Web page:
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Herbal Ecstasy trial

I was given 50 samples of 'Herbal Ecstasy' (with a butterfly logo) to try out at Glastonbury festival in 1994, complete with instructions:

"Open your heart and allow yourself to become overwhelmed, because then and only then can you feel the true force of this experience... All six senses may become intensified. Things may seem crisper and clearer. Sounds may sound louder and feel more intense. Touch becomes more enhanced, things just simply feel better to touch, tastes, see, smell, and feel. Imagination will flow more rapidly, thoughts may become clearer and new ideas may appear at a more rapid pace."

I handed out 100 samples as herbal Ecstasy on a deposit which was refunded in exchange for a completed questionnaire, but 50 were herbal vitamin pills. Some people compared their pill with others, deduced they had a placebo and reported no effect, but among the rest the results were similar. Experiences reported varied from nothing to the best ever with no hangover - yet as many were wildly enthusiastic about vitamin pills as herbal Ecstasy. I asked each user to say how much they would have paid for the pill, and the average for vitamin pills was £4.12 while for herbal Ecstasy was £3.98.

The company with the butterfly logo has quoted me out of context to make false claims: "Enjoy Natural Euphoric Sensations From an Herbal Dietary Supplement...People reported all kinds of effects. Some even saying that it was the best ecstacy experience they'd ever had. - Nicholas Saunders, U.K.; E for Ecstacy, 1992."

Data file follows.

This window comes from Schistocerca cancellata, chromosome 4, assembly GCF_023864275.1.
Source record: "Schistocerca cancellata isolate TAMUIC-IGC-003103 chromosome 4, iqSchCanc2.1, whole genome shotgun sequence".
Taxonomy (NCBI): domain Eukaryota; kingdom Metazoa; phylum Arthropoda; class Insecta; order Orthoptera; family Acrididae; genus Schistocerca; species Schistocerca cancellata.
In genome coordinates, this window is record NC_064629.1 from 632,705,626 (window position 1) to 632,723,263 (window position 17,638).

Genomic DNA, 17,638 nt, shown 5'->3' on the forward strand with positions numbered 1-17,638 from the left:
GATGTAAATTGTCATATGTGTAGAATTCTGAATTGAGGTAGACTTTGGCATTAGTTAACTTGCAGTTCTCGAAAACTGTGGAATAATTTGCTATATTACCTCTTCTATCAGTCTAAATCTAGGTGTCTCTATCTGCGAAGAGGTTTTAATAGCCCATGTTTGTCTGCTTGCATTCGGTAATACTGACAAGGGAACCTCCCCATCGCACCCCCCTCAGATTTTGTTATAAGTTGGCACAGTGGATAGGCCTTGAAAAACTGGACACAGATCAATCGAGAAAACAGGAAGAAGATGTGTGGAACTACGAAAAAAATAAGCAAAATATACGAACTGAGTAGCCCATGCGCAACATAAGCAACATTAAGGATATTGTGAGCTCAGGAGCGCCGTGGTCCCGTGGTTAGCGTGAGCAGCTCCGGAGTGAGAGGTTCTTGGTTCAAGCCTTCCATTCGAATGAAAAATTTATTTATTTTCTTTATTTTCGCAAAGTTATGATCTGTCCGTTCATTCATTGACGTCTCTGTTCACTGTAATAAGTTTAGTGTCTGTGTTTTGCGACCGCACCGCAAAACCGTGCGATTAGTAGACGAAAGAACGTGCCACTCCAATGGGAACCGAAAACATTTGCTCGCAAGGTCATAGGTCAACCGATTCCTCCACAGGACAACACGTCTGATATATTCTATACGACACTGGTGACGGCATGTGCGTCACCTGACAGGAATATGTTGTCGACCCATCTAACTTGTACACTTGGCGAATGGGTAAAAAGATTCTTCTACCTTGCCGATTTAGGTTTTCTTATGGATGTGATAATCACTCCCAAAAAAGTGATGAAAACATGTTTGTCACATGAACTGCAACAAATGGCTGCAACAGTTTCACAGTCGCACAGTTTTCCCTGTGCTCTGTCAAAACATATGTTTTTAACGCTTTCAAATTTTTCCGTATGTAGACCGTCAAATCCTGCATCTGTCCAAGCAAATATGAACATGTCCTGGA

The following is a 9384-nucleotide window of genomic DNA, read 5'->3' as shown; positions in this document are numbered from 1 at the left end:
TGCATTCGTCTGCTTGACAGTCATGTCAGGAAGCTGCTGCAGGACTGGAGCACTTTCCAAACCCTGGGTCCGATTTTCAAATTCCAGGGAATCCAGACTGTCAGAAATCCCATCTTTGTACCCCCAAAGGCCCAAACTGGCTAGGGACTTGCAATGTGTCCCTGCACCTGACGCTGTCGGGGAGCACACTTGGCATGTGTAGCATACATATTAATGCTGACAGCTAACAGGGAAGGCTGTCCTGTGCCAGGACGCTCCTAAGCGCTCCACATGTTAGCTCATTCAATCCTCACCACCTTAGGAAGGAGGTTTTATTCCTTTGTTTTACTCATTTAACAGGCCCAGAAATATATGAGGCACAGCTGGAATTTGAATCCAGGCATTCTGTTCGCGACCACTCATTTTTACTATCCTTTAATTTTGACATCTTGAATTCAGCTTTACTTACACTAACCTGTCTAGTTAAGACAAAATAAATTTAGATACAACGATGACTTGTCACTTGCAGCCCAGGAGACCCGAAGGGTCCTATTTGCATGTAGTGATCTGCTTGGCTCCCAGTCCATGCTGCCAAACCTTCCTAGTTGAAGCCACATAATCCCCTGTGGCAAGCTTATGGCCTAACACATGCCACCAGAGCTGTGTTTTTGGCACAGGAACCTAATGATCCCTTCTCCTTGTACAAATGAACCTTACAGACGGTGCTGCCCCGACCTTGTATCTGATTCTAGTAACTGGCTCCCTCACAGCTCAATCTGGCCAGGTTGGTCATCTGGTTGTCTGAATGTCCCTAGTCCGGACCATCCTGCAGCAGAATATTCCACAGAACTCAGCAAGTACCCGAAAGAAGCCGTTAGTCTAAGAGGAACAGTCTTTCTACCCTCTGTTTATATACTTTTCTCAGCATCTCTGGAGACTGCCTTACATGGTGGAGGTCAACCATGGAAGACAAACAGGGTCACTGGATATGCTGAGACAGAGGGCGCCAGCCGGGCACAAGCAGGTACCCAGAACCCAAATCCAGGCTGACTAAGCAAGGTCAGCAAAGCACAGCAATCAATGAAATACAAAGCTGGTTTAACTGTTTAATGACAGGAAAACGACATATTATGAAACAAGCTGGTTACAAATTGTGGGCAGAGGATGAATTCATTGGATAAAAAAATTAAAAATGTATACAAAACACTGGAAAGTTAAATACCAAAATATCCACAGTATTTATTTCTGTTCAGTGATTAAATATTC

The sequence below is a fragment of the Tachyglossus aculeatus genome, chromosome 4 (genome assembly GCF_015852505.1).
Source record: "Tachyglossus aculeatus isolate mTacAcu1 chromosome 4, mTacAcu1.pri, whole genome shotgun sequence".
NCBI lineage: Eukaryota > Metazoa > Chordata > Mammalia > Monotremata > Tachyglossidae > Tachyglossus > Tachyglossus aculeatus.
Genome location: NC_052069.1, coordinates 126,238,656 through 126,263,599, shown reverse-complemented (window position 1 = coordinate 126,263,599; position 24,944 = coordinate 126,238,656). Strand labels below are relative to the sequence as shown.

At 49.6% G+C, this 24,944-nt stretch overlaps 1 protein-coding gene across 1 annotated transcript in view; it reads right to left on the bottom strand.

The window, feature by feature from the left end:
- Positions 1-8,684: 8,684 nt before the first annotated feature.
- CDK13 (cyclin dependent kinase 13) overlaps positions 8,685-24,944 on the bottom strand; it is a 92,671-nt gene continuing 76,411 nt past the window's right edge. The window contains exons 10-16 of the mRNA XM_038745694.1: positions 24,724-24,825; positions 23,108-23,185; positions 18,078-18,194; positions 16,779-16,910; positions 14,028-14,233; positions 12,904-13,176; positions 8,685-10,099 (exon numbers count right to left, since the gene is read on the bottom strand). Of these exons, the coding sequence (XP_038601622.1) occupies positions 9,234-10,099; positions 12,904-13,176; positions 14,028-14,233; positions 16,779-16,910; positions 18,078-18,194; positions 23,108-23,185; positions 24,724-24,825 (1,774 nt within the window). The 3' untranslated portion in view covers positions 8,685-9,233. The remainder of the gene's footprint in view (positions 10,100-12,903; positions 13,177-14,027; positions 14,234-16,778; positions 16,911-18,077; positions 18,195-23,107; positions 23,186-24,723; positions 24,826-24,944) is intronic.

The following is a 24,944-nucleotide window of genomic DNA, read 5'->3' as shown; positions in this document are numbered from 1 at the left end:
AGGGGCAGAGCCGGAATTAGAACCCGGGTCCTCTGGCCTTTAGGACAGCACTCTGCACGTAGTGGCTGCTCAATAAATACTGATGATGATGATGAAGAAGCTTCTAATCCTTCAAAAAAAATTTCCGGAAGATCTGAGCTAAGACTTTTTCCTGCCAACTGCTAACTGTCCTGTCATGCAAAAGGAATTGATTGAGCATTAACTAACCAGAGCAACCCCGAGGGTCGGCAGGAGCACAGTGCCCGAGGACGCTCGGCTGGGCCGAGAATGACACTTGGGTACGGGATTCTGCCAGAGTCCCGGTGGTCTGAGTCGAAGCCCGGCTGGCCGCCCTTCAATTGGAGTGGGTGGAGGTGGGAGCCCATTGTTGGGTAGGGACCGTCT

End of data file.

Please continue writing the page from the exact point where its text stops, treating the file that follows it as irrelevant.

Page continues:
In November 1995, I visited the maker's stall on Venice Beach in LA, and sure enough found myself quoted as above. I complained to the man behind the stall (who I believe was Norris Preston), but he insisted that he had quoted me word for word; said he was "very disappointed" in the article I wrote and then suggested that I take a walk, but ran away when I tried to photograph him. Later I heard that he had made several million dollars from selling his product.

Later, in San Francisco, I was introduced to an expert in psychotropic plants who had offered to formulate a mixture of herbal extracts that really would have an emotional effect. But the company decided that a truly effective product would soon be outlawed. From a business viewpoint it made more sense to sell a mixture which caused its effect by the active placebo principle: by giving users a drug that produces similar physical effects and building up their expectations of an emotional effect, many people induced the expected response.

In 1997, I was visited by a British man who told me he distributed the product in Britain. He had had some analysed and the only active ingredient was caffiene, although it had a trace of ephedrine. Presumably the manufacturers have changed the content in response to the law.


Because something is natural and legal does not mean it is safe. Herbal Ecstasy without Ephedra will have no greater direct effect than coffee or caffeine drinks such as Red Bull, while Ephedra may well be more dangerous than MDMA. Remember that poisoned darts are tipped with natural herbal extracts!

A large part of the effect of any drug depends on expectations, and someone who knows and expects the mood produced by ecstasy is likely to experience that, especially when prompted by some familiar physical reaction. Expectations can trigger moods by releasing neurotransmitters in the brain, just as happens when someone takes a drug.

©Nicholas Saunders 1994, revised 1997 index
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